Water is one of nature's most important gifts to mankind. It is a vital natural resource which forms the basis of all life. Water is a vital resource in all economic activities ranging from agriculture to industry. Due to the increasing human population, there is severe stress on water resources. In the twentieth century, vast amounts of gas, liquid, and solid waste were introduced into the environment due to the rapid industrialization thus leading to pollution.
Wastewater is formed when concentration of certain constituents of water gets increased beyond the background limit and thus cannot be useful for productive use. Waste-water quality may be defined by its physical, chemical, and biological characteristics. The physical constituents include the total solids, turbidity, colour, odour, temperature, density and conductivity. The chemical constituents are inorganic chemical characteristics (free ammonia, organic nitrogen, total kjeldehl nitrogen, nitrites, nitrates, phosphorous, pH, alkalinity, chloride, sulphate, etc) and organic chemical characteristics (biochemical oxygen demand, chemical oxygen demand, total organic carbon, etc). The biological characteristics of wastewater are coliform organisms, toxicity, etc. Both constituents and concentrations vary with time and local conditions.
All living organisms require the nutrient nitrogen for the production of amino acids, the primary constituents of compounds such as proteins and nucleotides, which are vital to cellular function. The availability of biologically useable forms of nitrogen plays a major role in controlling global productivity. Over 95% of total nitrogen is not available to most organisms, leaving the bioavailable, or fixed nitrogen in short supply. Fixed nitrogen is nitrogen that most organisms can assimilate into new biomass and is composed of the inorganic nitrogen species ammonium (NH4+), nitrate (NO3-), nitrite (NO2-), and certain organic nitrogen species. These species are restricted to nitrogen that is not bonded to another nitrogen atom. The vast majority of the fixed nitrogen in the water bodies is in the form of NO3-. Non-bioavailable nitrogen is composed of dissolved dinitrogen (N2) and nitrous oxide (N2O) gases, which cannot be assimilated by most biota, except for a small group of organisms that can convert N2 into fixed forms.
In nature, nitrogen occurs in several forms and oxidation states, with organic and inorganic compounds that exhibit a wide range of reaction, transformation or transport pathways in the biosphere. The most common and important forms of nitrogen in wastewater and their corresponding oxidation state in water environment are ammonia (NH3, -III), ammonium (NH4+, -III), nitrogen gas (N2, 0), nitrite (NO2-, +III) and nitrate (NO3-, +V). The various forms of nitrogen can deplete dissolved oxygen levels in receiving waters, stimulate aquatic growth, exhibit toxicity toward aquatic life, affect chlorine disinfection efficiency, present public health hazards, and affect the suitability of wastewater reuse. Nitrogenous materials enter the aquatic environment from natural or man-caused sources. Natural sources include precipitation, dustfall, non-urban runoff, and biological fixation. Fertilization of agricultural land and combustion of fossil fuels lead to increase quantities of nitrogen in the aquatic environment. Other man-related sources include urban and livestock feedlot run-off, municipal wastewater effluents, and subsurface drainage wastes.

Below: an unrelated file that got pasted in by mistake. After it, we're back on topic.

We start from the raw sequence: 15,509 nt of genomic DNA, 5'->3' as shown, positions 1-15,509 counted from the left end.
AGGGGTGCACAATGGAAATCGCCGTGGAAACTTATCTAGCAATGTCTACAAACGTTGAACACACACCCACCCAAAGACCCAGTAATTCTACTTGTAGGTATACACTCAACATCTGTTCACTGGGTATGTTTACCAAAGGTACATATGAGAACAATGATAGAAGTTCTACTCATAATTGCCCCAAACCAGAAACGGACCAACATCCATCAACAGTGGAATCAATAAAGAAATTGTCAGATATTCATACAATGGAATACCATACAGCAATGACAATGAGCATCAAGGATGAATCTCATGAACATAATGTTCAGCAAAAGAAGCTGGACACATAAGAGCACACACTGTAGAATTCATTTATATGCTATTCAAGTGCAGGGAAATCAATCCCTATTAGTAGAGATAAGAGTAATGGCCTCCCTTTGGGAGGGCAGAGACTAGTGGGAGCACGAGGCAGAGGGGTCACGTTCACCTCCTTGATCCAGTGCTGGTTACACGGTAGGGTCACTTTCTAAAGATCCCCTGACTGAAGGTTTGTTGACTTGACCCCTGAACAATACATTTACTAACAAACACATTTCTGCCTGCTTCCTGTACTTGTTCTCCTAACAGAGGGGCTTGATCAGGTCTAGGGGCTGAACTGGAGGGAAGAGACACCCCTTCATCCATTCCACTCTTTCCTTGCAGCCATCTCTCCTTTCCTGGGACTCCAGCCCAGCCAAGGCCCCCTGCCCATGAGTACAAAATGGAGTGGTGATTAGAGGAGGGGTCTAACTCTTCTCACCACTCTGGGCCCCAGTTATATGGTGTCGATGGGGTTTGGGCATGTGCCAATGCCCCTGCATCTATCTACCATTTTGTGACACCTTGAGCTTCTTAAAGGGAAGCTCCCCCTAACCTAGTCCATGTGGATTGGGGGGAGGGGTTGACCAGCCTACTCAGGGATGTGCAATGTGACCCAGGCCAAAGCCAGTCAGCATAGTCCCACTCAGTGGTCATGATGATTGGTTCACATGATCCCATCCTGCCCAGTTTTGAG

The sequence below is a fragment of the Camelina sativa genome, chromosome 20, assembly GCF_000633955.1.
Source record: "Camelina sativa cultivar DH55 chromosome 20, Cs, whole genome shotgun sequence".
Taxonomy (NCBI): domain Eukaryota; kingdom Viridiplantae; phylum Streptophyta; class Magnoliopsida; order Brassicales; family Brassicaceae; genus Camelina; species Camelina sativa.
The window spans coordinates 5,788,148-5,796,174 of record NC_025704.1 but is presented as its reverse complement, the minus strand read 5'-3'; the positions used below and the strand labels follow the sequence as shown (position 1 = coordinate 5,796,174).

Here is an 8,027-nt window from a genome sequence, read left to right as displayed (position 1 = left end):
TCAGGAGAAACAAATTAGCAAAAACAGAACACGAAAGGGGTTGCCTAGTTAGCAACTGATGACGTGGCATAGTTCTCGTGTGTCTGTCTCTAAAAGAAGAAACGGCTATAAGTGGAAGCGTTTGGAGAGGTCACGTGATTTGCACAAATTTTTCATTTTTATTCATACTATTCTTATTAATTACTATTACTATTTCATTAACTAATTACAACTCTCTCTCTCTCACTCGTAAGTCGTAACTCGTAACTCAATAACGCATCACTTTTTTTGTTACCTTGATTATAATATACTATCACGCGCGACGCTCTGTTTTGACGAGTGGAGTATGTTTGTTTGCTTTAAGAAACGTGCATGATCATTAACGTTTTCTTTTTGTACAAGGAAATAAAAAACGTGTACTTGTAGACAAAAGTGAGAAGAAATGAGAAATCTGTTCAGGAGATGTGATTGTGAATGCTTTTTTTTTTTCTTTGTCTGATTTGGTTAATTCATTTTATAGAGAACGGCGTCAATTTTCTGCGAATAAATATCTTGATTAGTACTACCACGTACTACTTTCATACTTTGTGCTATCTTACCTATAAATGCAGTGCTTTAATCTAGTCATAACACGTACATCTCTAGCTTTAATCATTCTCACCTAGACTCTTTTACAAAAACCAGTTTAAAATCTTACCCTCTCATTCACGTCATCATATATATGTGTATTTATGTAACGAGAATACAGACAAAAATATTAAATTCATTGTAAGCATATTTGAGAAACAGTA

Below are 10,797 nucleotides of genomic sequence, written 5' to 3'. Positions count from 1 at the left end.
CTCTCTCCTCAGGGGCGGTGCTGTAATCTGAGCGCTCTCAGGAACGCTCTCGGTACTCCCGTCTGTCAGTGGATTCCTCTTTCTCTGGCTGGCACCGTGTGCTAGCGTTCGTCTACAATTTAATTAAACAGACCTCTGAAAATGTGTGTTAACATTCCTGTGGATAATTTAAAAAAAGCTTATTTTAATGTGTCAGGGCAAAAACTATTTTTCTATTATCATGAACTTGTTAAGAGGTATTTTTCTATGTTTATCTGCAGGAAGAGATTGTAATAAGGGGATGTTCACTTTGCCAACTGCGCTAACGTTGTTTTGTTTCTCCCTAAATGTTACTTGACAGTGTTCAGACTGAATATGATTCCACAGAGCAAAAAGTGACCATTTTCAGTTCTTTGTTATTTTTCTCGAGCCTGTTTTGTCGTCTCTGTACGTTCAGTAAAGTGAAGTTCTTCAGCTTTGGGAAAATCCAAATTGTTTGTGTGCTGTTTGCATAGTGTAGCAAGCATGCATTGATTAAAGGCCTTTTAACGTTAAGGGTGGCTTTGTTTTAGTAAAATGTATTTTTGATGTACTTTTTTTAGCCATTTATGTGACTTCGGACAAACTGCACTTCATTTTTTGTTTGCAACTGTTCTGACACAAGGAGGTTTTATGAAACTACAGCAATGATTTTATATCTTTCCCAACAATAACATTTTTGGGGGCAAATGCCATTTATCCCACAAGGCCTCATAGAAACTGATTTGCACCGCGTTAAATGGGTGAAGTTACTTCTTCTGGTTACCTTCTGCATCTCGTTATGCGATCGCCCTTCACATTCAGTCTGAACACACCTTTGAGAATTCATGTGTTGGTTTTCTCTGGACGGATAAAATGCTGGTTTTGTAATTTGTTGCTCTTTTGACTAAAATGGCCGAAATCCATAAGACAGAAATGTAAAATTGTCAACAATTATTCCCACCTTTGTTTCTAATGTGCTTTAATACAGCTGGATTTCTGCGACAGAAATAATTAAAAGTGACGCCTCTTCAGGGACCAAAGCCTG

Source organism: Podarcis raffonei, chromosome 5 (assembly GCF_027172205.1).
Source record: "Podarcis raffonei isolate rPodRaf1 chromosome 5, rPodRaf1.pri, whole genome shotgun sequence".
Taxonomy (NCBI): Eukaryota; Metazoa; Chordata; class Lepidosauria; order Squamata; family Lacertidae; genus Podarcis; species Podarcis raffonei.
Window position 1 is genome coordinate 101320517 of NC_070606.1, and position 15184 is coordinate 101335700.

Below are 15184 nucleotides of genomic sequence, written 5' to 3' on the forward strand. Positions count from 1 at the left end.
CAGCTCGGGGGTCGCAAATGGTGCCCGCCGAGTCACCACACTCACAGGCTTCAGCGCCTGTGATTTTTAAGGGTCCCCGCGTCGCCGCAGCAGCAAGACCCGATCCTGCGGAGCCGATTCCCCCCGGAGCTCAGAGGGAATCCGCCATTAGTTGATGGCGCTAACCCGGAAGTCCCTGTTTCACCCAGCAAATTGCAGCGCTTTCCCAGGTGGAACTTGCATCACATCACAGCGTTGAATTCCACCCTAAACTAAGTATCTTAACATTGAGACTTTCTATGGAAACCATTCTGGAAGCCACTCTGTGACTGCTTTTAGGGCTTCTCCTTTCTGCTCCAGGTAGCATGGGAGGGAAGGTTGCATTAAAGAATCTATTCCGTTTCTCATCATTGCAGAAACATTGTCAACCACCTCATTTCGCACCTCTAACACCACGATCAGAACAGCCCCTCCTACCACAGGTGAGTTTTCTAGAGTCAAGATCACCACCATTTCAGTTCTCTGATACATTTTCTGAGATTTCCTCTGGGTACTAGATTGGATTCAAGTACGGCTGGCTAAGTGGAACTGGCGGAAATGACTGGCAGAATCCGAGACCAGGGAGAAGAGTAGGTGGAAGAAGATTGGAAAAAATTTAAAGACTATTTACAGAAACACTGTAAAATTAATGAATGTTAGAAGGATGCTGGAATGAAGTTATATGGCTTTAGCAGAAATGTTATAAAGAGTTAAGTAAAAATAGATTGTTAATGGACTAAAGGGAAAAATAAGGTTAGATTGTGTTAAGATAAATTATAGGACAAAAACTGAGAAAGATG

Depending on the kind of nitrogen compounds present in wastewater, nitrogen removal requires up to three processes in sequence: ammonification, nitrification, and denitrification.
The main organic nitrogen compounds in wastewater are heterocyclic compounds (e.g., nucleic acids) and proteins. Proteolysis and degradation of amino acids leads to liberation of ammonia by the various mechanisms of ammonification including hydrolytic, oxidative, reductive, and desaturative deamination. A significant amount of ammonia from ammonification of amino acids is assimilated in aerobic treatment processes for growth of bacteria (surplus sludge formation). It can be estimated that bacteria consist of roughly 50% protein and that the nitrogen content of protein is about 16%. Thus, for synthesis of 1 g of bacterial biomass, about 0.08 g of ammonia-N is required. To eliminate ammonia that is not used for cell growth during wastewater treatment, it must first be nitrified and then denitrified to molecular nitrogen or anaerobically oxidized with nitrite.
Nitrification is the biological oxidation of ammonia with oxygen into nitrite followed by the oxidation of these nitrites into nitrates. Degradation of ammonia to nitrite is usually the rate limiting step of nitrification. Biological nitrification is the work of two bacterial genera: Nitrosomonas, which oxidize ammonia to the intermediate product nitrite, and Nitrobacter, which convert nitrite to nitrate as shown in equation 1 and 2.
Denitrification is the removal of oxidized nitrogen from wastewater by converting it to N2 gas which escapes to the atmosphere. Under anoxic conditions nitrite and nitrate serve as electron acceptors instead of O2 and organic substrates as electron donors for ATP production at very low oxygen concentration. Besides heterotrophic denitrification, denitrification can also be performed by chemolitho-autotrophic bacteria with H2 or with reduced sulfate compounds as electron acceptors.se reactions are slow and require long